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KumbiaPHP: a simple and powerful PHP framework.

The development of applications for the web requires tools designed to shorten the coding times in like manner could not meet the deadlines. Especially when it comes to complex applications or educational projects where the premise is quality. With this in mind, I’ll talk to you today about KumbiaPHP.

KumbiaPHP is a simple and light PHP framework under the BSD license, that is, we can use it for our personal projects. The framework is used by many Spanish speaking people because it’s a Latin product. It has a documentation in English, in addition to current communication channels such as mailing lists and IRC.

Why KumbiaPHP? Here the reasons

Under the premise of shortening development times, KumbiaPHP is a framework with the characteristic of being “Zero Config”. In other words, after you unzip it, you can start working. It’s that simple.

Clearer, more natural codes with fewer errors thanks to Helpers and other patterns to reduce the use of other languages.

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Another very favorable aspect is that the learning curve is very short.

The framework has as its main premises to be easy to learn, simple to use, open source and everything without sacrificing quality and robustness. Supports 4 database handlers such as Mysql, PostgreSQL, SQLite, and Oracle, which ensures that you can develop without worrying about the compatibility of your database.

Install KumbiaPHP

To install the framework in our favorite GNU/LINUX distribution, you need, logically, a web server and a user who can execute commands as root.

In this tutorial, I will use Ubuntu 18.04, but you can also follow these steps for its derivatives, and Linux Mint 19.

1. Installing Apache web server

First of all, you need a web server. KumbiaPHP supports the most popular servers like Apache and Nginx. I will use Apache for this tutorial.

Open a terminal and run:

:~$ sudo apt install apache2

1.- Installing apache2 web server
1.- Installing apache2 web server

Next, enable apache to boot into the system.

:~$ sudo systemctl enable apache2
:~$ sudo systemctl start apache2

2.- Starting apache service
2.- Starting apache service

Important to realize that you have to go to the web browser and access localhost to verify that everything is in order.


3.- apache default page
3.- apache default page

If you manage to see that page in your browser, apache was installed correctly.

2. Now PHP’s turn

KumbiaPHP requires at least PHP 5.4, which means that almost any supported distribution is perfect to run. Let’s get to it.

:~$ sudo apt install php7.0 php7.0-mysql libapache2-mod-php7.0 php7.0-zip php7.0-curl php7.0-gd

4.- Installing PHP and extra modules
4.- Installing PHP and extra modules

Now, check that PHP is working properly. Make a text file in /var/www/html/called test.php and put the following in it:

:~$ sudo nano /var/www/html/test.php

5.- Testing php
5.- Testing PHP

Then, try to access it from your browser. With this, you will know if PHP is being correctly interpreted. Go to the web browser.

6.- Testing PHP with a sample file
6.- Testing PHP with a sample file

3. Install MariaDB

Finally, install MariaDB:

:~$ sudo apt install mariadb-server

7.- Installing mariadb-server
7.- Installing MariaDB-server

Configure it, using mysql_secure_installation:

:~$ sudo mysql_secure_installation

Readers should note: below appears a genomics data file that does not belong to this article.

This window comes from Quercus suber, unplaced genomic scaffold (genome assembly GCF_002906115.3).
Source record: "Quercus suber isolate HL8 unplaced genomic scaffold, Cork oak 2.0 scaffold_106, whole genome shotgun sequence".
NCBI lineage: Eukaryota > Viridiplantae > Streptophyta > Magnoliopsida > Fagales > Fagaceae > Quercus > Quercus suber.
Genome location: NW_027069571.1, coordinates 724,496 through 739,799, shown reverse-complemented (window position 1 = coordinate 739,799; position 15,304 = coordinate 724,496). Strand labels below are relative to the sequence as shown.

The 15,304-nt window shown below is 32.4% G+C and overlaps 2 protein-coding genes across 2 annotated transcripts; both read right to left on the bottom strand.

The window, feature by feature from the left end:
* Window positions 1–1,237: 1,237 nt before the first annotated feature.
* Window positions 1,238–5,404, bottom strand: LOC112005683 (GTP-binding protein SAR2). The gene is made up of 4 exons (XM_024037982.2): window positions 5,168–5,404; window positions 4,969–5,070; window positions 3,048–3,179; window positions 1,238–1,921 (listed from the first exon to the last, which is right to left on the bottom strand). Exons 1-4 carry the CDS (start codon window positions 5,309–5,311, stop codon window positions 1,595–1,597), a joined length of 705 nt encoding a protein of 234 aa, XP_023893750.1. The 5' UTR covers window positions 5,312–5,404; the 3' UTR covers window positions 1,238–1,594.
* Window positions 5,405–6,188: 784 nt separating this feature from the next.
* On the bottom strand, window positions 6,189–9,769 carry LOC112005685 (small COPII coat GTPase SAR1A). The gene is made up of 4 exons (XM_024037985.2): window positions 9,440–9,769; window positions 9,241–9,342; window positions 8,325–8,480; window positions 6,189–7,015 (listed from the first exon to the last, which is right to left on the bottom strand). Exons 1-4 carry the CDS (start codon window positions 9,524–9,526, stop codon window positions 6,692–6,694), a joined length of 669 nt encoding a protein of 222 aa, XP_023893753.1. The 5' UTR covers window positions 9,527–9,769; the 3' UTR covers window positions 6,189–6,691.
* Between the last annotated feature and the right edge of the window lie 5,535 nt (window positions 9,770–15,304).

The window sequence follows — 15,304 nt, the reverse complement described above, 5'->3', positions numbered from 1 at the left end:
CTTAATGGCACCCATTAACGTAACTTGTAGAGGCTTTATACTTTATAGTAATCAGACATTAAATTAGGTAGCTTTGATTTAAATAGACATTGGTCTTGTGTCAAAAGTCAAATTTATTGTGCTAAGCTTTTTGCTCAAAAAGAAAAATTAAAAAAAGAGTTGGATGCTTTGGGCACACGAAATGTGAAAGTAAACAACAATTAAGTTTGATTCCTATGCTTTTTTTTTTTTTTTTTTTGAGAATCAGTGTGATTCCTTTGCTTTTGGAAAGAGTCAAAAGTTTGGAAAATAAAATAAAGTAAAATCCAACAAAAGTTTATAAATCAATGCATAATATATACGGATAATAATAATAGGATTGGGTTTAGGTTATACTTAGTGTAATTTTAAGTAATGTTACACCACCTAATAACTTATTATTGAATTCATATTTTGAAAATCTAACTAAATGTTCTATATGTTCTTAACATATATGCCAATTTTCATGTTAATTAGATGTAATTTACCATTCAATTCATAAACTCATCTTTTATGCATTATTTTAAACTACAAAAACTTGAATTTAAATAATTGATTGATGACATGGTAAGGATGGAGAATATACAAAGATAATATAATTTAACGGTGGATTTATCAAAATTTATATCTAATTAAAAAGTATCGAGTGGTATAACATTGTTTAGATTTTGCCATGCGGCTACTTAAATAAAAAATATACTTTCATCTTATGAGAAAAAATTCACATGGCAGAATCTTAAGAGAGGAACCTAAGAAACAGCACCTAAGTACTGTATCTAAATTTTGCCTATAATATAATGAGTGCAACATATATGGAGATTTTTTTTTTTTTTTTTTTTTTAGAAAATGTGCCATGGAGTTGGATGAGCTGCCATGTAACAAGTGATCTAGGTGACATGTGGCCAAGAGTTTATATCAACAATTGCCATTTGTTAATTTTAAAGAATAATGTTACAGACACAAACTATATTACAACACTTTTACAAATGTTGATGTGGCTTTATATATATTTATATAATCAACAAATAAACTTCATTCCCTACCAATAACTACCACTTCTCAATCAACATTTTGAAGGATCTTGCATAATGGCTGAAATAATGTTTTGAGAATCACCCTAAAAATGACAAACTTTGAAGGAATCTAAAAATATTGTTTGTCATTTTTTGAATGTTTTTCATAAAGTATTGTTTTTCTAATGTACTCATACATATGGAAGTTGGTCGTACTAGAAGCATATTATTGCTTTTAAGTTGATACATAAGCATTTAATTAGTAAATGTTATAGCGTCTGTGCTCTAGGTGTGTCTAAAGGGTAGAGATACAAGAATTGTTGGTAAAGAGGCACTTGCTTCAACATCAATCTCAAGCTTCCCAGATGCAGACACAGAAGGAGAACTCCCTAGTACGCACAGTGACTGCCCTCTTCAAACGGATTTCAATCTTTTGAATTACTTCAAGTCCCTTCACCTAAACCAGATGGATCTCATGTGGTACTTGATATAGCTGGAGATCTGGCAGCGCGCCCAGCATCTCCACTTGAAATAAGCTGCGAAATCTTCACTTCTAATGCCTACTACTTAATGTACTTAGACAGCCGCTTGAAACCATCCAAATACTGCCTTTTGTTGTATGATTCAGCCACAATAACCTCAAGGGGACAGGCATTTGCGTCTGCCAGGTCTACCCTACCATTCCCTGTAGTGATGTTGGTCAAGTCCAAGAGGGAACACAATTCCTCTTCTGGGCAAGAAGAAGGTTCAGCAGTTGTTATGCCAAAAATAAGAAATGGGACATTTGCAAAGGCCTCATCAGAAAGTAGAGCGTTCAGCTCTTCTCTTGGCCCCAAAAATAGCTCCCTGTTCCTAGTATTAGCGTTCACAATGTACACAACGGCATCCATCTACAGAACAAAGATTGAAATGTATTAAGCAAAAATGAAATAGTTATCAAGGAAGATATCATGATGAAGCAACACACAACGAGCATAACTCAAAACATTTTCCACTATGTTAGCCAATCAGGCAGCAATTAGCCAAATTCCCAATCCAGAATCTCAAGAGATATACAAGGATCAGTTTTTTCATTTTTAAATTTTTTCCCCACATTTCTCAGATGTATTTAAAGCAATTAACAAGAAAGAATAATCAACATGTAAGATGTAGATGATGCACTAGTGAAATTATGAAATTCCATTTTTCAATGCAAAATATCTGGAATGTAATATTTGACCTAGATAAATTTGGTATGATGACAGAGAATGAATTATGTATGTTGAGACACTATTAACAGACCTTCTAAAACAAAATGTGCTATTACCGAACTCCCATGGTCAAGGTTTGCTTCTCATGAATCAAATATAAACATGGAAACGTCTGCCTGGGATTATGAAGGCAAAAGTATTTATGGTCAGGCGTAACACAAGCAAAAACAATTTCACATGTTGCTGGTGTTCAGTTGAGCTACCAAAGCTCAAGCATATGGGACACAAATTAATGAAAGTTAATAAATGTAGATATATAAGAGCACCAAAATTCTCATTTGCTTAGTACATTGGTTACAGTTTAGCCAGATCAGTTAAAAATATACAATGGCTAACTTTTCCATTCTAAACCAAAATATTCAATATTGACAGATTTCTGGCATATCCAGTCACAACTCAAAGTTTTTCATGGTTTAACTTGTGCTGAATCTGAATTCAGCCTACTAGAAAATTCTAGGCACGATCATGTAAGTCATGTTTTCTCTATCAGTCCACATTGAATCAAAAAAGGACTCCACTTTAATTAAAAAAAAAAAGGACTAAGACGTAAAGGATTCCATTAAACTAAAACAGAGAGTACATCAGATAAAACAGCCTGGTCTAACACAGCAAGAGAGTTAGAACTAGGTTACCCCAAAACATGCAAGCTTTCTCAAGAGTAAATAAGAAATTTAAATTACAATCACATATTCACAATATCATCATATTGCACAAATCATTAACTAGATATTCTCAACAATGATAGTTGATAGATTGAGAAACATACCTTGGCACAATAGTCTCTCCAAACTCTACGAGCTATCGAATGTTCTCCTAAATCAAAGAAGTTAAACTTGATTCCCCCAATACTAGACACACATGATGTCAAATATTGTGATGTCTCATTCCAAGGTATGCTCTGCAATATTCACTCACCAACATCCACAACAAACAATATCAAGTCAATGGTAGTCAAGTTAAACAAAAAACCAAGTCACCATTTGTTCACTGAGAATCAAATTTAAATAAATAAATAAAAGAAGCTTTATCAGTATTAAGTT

There you will define the root key and it will ask you some questions. Answer Y, N, Y, Y.

8.- Configuring Mariadb
8.- Configuring MariaDB

4.- Installing KumbiaPHP

Go to the download section and choose the latest version available.

9.- KumbiaPHP download page
9.- KumbiaPHP download page

Then decompress it and rename it to KumbiaPHP.

:~$ tar -xzvf Downloads/KumbiaPHP-master.tar.gz
:~$ mv KumbiaPHP-master/ KumbiaPHP

10.- Renaming the downloaded folder
10.- Renaming the downloaded folder

Next, change the owner of the Apache folder and assign permissions to it.

:~$ sudo chown -R $USER:$USER /var/www/html/
:~$ sudo chmod 755 -R /var/www/html/

11.- Changing folders permissions
11.- Changing folders permissions

Now move it to the apache folder, /var/www/html

:~$ mv KumbiaPHP/ /var/www/html/

12.- Moving KumbiaPHP folder to Apache document root
12.- Moving KumbiaPHP folder to Apache document root

The KumbiaPHP Framework uses a module for rewriting URLs making them more understandable and easier to remember in our applications. For this reason, you need to enable mod_rewrite module.

In the first place, run:

:~$ sudo a2enmod rewrite

13.- Enabling rewrite
13.- Enabling rewrite

Now, you must edit the configuration file of the enabled virtual host, to finish enabling the rewrite.

:~$ nano /etc/apache2/sites-enabled/000-default.conf

And at the end, add the following:

<Directory "DocumentRoot">
Options Indexes FollowSymLinks
AllowOverride All
Order allow,deny
Allow from all

Replace “DocumentRoot” with the full path. In my case, /var/www/html/

14.- Editing the default configuration file
14.- Editing the default configuration file

And finally, restart Apache.

:~$ sudo systemctl restart apache2

Now, go to your web browser and log in with localhost/KumbiaPHP.If you see this screen, then you have installed it correctly.

15.- KumbiaPHP ready for the work
15.- KumbiaPHP ready for the work

Like I said, it’s a Latin framework, but it’s easy to learn. Have a look at its documentation in English

In conclusion we can say that web development tools are to reduce coding times. KumbiaPHP stands as a solid proposal for personal work and serious projects.

Tell us more about yourself in the comments…are you a developer? have you used KumbiaPHP?

Please post this article on your social networks.

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